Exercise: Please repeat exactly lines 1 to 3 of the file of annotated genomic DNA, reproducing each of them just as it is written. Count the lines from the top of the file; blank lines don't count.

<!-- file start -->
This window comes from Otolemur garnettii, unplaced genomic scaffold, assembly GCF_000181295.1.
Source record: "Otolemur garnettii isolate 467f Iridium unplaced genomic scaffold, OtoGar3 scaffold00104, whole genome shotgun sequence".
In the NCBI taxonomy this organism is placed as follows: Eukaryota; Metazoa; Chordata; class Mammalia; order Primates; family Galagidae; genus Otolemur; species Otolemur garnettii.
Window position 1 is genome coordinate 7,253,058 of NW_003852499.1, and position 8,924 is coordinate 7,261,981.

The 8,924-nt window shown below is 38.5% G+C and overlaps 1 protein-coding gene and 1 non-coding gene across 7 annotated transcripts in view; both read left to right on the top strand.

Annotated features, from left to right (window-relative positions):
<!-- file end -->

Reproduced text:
This window comes from Otolemur garnettii, unplaced genomic scaffold, assembly GCF_000181295.1.
Source record: "Otolemur garnettii isolate 467f Iridium unplaced genomic scaffold, OtoGar3 scaffold00104, whole genome shotgun sequence".
In the NCBI taxonomy this organism is placed as follows: Eukaryota; Metazoa; Chordata; class Mammalia; order Primates; family Galagidae; genus Otolemur; species Otolemur garnettii.